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Friday, January 16, 2004
Updated: January 19, 8:34 PM ET
NCAA-worthy teams at large

By Andy Katz
ESPN.com

The NCAA Tournament selection committee must keep its word, and the middle of the Pac-10 and Big Ten must remain mediocre into March -- so that if there are a few extra at-large bids come Selection Sunday, we've found a few worthy teams ... at least in January.

Assuming they take care of business in their respective conference seasons, Utah State and Western Michigan should feel like they're on their way toward earning invites to the NCAAs if they fail to win their conference tournaments. The early numbers support each team's case. And as long as the committee doesn't reward teams without quality wins or with average conference records (hello, Oregon, Missouri and Michigan State), the Aggies and Broncos could break new ground.

Utah State is off to a 12-1 start through Friday, with an RPI of 35. One of those wins (Fort Lewis College) won't count toward its NCAA résumé, and its overall strength of schedule won't help its cause (No. 182). But the Aggies' run through the Big West and a win over BYU will help.

Stew Morrill
Stew Morrill should become Utah State's all-time career leader in wins this season.

Western Michigan (11-1), meanwhile, is in better standing with the selection committee. With an RPI of 29, the Broncos have beaten three teams in the top 100, and despite another lackluster SOS (No. 175), Western has gone on the road to beat Arizona State, beat UAB on a neutral court, and crushed USC at home to open the season.

But there's a catch -- isn't there always when it comes to the mid-majors? History hasn't been kind to those who play in the Big West and MAC.

The Big West hasn't had two teams in the NCAA Tournament since 1993 when New Mexico State and Long Beach State earned berths. The MAC, meanwhile, has gone four straight seasons with only one team earning a berth. The last time was in 1999 when Miami (Ohio) and Kent State got into the Dance.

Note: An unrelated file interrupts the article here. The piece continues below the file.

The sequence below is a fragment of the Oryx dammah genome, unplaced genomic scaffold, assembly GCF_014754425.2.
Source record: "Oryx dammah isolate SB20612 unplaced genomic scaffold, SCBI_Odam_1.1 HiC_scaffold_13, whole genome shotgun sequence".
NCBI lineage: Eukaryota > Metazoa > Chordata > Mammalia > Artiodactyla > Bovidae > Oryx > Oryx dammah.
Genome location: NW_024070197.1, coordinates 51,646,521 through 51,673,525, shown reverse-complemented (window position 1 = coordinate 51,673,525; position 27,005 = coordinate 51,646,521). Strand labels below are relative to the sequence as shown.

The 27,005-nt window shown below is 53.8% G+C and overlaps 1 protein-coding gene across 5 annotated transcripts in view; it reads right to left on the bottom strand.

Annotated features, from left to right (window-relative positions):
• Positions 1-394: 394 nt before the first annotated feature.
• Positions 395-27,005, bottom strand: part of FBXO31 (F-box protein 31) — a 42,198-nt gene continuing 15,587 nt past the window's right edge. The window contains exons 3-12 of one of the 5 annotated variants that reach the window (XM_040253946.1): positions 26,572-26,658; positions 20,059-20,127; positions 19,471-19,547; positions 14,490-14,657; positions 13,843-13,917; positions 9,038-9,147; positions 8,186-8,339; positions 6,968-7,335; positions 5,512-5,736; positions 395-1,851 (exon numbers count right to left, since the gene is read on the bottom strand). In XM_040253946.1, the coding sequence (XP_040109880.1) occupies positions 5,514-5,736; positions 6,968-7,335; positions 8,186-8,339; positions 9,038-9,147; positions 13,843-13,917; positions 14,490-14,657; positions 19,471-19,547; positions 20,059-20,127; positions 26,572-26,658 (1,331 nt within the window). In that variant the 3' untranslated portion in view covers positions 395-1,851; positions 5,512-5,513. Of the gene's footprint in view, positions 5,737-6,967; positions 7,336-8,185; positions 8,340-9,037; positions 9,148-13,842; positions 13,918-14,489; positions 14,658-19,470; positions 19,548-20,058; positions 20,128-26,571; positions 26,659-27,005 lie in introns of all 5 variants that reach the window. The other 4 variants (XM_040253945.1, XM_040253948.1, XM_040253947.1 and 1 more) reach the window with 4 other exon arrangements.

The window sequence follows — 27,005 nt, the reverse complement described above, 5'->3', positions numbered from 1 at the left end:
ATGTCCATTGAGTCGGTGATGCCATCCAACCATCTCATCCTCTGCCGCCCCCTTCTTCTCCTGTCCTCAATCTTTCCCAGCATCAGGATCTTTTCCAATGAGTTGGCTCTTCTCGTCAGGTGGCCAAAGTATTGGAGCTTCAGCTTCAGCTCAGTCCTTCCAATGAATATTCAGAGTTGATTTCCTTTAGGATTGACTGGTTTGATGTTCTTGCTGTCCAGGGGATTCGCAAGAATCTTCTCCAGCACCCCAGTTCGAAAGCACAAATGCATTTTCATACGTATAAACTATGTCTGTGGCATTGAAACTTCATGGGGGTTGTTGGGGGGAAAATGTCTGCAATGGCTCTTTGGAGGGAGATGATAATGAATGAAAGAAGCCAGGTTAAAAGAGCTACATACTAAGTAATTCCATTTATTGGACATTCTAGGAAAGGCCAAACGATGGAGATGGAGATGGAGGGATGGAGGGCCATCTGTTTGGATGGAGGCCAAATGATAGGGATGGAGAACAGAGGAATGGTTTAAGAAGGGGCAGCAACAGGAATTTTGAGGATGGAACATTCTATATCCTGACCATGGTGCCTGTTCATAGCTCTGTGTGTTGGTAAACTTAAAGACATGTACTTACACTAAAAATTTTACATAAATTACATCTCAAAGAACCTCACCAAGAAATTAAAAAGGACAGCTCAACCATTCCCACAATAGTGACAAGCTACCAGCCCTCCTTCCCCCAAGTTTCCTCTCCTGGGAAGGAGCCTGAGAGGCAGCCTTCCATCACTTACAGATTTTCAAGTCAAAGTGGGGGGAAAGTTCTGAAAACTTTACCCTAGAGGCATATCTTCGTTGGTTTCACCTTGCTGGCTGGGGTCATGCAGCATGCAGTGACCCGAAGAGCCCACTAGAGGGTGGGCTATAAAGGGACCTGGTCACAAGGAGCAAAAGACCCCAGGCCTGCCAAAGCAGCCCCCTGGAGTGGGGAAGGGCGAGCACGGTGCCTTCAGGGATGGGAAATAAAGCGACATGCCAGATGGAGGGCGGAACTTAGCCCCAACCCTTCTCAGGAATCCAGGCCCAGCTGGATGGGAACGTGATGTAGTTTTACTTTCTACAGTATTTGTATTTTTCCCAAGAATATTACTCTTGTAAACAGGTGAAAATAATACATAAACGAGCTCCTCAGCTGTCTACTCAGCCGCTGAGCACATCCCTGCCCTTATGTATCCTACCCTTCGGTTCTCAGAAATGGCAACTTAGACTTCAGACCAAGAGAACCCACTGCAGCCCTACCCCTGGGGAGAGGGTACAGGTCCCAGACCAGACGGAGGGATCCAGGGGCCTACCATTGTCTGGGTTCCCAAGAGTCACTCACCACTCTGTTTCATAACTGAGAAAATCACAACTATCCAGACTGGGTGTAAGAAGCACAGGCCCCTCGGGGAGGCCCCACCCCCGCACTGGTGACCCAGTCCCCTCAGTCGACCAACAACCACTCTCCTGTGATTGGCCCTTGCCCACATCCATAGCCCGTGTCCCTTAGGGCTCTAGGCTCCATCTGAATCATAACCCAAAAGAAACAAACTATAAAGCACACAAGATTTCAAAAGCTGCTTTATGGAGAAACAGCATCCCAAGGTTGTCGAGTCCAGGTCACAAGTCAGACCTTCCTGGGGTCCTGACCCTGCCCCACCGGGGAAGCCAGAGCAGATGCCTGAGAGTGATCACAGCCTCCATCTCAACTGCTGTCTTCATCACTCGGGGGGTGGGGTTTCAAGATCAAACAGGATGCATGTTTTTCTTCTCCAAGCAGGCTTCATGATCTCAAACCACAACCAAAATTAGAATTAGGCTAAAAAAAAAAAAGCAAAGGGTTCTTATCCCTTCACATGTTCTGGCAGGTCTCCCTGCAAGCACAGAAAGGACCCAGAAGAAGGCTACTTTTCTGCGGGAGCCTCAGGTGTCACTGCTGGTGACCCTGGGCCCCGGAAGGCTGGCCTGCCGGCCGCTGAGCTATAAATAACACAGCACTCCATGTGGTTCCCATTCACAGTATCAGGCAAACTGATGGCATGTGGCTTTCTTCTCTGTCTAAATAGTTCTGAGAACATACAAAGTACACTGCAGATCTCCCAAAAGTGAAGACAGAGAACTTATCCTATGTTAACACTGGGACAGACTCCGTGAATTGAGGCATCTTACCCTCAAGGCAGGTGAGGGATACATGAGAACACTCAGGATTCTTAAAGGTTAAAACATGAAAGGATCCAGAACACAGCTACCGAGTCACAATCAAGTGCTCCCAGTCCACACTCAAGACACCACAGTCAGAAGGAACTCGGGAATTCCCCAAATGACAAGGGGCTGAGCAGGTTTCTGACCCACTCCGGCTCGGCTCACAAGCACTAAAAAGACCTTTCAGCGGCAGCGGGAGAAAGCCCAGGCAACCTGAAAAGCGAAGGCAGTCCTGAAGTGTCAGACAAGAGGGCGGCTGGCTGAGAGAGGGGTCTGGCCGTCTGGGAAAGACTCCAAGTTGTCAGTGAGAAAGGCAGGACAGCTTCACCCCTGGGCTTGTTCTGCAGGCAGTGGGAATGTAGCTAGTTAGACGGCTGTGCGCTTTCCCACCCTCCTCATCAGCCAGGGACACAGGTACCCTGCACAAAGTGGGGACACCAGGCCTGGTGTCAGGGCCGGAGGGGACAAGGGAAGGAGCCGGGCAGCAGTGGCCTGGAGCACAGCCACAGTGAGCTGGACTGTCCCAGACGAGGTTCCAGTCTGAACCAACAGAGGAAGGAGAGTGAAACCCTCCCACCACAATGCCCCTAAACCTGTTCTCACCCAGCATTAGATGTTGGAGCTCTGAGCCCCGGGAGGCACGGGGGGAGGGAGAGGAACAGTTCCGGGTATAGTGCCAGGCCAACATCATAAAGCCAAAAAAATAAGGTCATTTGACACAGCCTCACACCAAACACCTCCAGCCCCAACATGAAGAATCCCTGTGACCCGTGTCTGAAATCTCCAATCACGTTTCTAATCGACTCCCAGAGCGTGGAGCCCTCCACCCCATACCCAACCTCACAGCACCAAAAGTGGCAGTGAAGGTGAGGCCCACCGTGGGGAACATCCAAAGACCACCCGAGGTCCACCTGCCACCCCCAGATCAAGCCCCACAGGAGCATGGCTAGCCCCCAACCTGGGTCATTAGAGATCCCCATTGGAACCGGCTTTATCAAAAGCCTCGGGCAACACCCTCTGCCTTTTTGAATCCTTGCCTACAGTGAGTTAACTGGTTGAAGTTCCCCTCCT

The word "earn" should be underscored -- because, for all the good they have done so far, these two teams still must earn their way into the Dance. If they falter, the NCAA selection committee could easily go back to the major conferences and take the average team over a mid-major with a sensational record, but doesn't win its conference tournament.

"This is the first time that I became aware of (their problems)," a coy first-year Western Michigan coach Steve Hawkins said of the Pac-10 and Big Ten struggles, which have resulted in possibly only three teams making the NCAA Tournament from each league.

"If we build a good résumé, regardless of our conference tournament, the committee should notice us on our own merit. It has been pointed out that some of the major conferences aren't doing as well, and that there may be more bids for the smaller conferences. But we have to earn them. That part hasn't changed. If it's close, they're probably going the other way. It's like boxing, when there is a split decision or a draw, it goes to the defending champ. We have to be decisive to knock off the champs."